Xenotransplantation Basics: No, it’s not a warrior princess
Imagine a world where we have farms of pigs and primates, purposely bred and used for human organs. Or consider a scenario much like Nalo Hopkinson’s novel, Brown Girl In The Ring, where xenotransplantation is the norm, and human-to-human organ donation is seen as barbaric, even cannibalistic.
Using animal organs and tissue in lieu of human ones? Yes readers, this is happening. Officially the procedure is called xenotransplantation, and its official FDA definition states:
Xenotransplantation is any procedure that involves the transplantation, implantation or infusion into a human recipient of either (a) live cells, tissues, or organs from a nonhuman animal source, or (b) human body fluids, cells, tissues or organs that have had ex vivo contact with live nonhuman animal cells, tissues or organs.
Though most cases of xenotransplantation are still in laboratory-testing phases (e.g. pig to non-human primate, rat to mouse, etc.), there are some cases of non-human animal to human xenotransplantation. These cases mostly being the use of pig heart valves to replace human ones, and using pig skin on burn patients.
Xenotransplantation expert and doctor David Cooper whom we’ve highlighted in TranplantInformers previously is a well known researcher in this field . He is working to genetically engineer pigs to have a greater defense against the human immune response, also known as organ rejection. Other new procedures to look for are using fetal pig stem cells for cell regrowth in humans, and potentially using primates as human organ sources.
The idea of xenotransplantation is not a new one, however recent technologies and the constant need for organs have made xenotransplantation a more realistic practice. As with any new technology, the ethical issues surrounding xenotransplantation are astounding, likely because there are so many factors in play. In addition to patients, doctors, hospitals, insurance companies and other potential stakeholders to consider, there are the animal donors. After a basic web search, Stanford’s website was the only one I found that dealt with how the pigs should be raised and where they should come from – including strict regulations with breeding lineages, proper documentation, and careful housing and diet. Some people question if we even should start raising animals for this alternative type of human consumption. And other institutions may deem funding xenotransplantation as too expensive, especially with other up-and-coming technologies like using a recipient’s healthy cells to regrow his or her own organs in a petri dish.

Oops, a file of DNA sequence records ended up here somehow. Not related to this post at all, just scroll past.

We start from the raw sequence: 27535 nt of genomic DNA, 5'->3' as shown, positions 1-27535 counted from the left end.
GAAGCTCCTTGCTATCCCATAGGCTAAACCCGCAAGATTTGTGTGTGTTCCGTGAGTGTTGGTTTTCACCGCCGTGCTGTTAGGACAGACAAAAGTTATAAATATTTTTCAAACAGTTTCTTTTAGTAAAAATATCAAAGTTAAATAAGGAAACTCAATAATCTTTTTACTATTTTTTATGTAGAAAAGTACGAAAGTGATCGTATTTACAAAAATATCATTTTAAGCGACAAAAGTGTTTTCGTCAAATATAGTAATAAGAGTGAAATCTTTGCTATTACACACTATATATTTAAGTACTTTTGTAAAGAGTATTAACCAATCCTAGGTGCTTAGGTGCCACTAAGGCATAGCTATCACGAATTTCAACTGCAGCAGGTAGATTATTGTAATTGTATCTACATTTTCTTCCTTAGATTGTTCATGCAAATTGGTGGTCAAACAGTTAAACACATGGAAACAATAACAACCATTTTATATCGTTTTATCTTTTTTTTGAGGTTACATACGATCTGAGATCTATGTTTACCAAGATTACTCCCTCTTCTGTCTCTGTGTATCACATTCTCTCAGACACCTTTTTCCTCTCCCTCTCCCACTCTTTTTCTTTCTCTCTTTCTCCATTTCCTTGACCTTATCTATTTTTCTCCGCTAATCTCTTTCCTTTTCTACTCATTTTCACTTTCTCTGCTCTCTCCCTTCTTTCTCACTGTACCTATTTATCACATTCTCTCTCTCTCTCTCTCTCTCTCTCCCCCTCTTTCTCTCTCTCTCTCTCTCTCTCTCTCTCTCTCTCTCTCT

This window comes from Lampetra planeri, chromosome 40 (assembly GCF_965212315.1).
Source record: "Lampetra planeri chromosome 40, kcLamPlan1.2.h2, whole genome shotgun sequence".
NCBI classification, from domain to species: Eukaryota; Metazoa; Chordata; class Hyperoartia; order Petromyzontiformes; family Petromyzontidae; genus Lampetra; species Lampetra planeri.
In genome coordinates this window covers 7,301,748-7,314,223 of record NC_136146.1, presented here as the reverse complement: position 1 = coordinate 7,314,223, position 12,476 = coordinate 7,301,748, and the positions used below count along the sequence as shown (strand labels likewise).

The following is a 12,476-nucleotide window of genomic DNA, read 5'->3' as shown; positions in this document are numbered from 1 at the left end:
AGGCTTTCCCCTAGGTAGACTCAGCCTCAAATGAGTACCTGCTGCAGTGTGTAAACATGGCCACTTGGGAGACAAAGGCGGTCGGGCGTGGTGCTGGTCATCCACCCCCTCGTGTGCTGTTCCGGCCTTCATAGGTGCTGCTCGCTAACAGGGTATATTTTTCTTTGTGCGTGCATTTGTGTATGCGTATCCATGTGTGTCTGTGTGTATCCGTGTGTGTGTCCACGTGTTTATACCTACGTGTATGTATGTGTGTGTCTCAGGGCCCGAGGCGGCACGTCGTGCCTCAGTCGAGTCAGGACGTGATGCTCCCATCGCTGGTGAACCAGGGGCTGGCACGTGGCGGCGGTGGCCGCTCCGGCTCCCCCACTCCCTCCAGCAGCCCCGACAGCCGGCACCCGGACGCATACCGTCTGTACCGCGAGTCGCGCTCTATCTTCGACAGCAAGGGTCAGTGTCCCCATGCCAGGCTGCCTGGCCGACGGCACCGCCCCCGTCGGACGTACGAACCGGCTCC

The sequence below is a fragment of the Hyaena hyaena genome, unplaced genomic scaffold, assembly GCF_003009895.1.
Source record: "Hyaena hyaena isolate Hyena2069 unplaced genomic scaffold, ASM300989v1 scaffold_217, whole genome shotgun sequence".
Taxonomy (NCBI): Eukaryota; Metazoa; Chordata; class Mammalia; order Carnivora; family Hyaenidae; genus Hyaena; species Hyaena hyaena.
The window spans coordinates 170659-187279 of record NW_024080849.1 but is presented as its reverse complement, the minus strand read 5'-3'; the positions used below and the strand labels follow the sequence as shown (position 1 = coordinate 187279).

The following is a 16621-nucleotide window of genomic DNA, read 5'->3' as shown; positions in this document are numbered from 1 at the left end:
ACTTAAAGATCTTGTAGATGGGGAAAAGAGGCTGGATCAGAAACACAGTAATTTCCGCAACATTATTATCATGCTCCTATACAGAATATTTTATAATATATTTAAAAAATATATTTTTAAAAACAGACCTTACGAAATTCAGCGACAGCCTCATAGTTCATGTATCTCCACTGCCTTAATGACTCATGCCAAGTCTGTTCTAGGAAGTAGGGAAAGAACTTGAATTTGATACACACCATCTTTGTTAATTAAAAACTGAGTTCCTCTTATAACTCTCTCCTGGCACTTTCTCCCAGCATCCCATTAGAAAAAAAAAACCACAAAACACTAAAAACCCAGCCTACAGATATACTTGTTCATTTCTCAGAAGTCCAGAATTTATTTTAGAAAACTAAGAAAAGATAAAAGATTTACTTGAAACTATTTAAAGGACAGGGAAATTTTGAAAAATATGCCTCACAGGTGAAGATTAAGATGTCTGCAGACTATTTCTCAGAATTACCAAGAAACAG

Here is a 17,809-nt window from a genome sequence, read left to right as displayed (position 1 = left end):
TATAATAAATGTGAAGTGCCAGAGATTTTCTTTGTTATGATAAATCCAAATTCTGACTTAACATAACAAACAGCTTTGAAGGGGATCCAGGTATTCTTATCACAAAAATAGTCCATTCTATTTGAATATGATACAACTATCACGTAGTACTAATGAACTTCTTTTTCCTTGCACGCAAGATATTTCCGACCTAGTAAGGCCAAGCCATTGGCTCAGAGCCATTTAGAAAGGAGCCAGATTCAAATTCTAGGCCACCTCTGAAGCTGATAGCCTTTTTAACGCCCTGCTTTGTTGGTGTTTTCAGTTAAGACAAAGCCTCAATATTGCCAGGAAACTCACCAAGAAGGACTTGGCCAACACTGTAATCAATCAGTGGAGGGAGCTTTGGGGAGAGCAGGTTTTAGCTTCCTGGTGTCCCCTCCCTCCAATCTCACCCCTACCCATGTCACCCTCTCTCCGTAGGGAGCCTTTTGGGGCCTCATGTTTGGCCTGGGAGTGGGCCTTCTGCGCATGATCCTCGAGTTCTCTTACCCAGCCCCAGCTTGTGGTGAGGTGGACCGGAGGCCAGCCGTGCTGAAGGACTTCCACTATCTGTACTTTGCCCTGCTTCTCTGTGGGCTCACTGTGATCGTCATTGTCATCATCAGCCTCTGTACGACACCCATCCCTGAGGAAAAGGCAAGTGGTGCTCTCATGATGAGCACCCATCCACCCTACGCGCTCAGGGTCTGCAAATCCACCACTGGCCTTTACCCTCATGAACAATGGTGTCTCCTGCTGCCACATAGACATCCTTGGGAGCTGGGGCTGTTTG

One of the more complicated issues that make larger institutions hesitant towards xenotransplantation is trying to figure out who is liable if an xenotransplantation recipient rejects the organ or suffers worse consequences. Would it be the pig the organ came from? Or the farm that raised the pig? Or perhaps the hospital that approved the procedure? Or maybe it could be an issue with the patients own body?
In an anticipatory fashion, it is important to be aware of this emergent technology and the attendant concerns, because perhaps in a not-so-distant future we may be further blurring the gap between species!
The abstract of Kuwaki, Tseng et al article on transplanting hearts from gene-knockout pigs into baboons. And their follow up article (abstract only) about the baboon’s survival approaching 6 months after operation.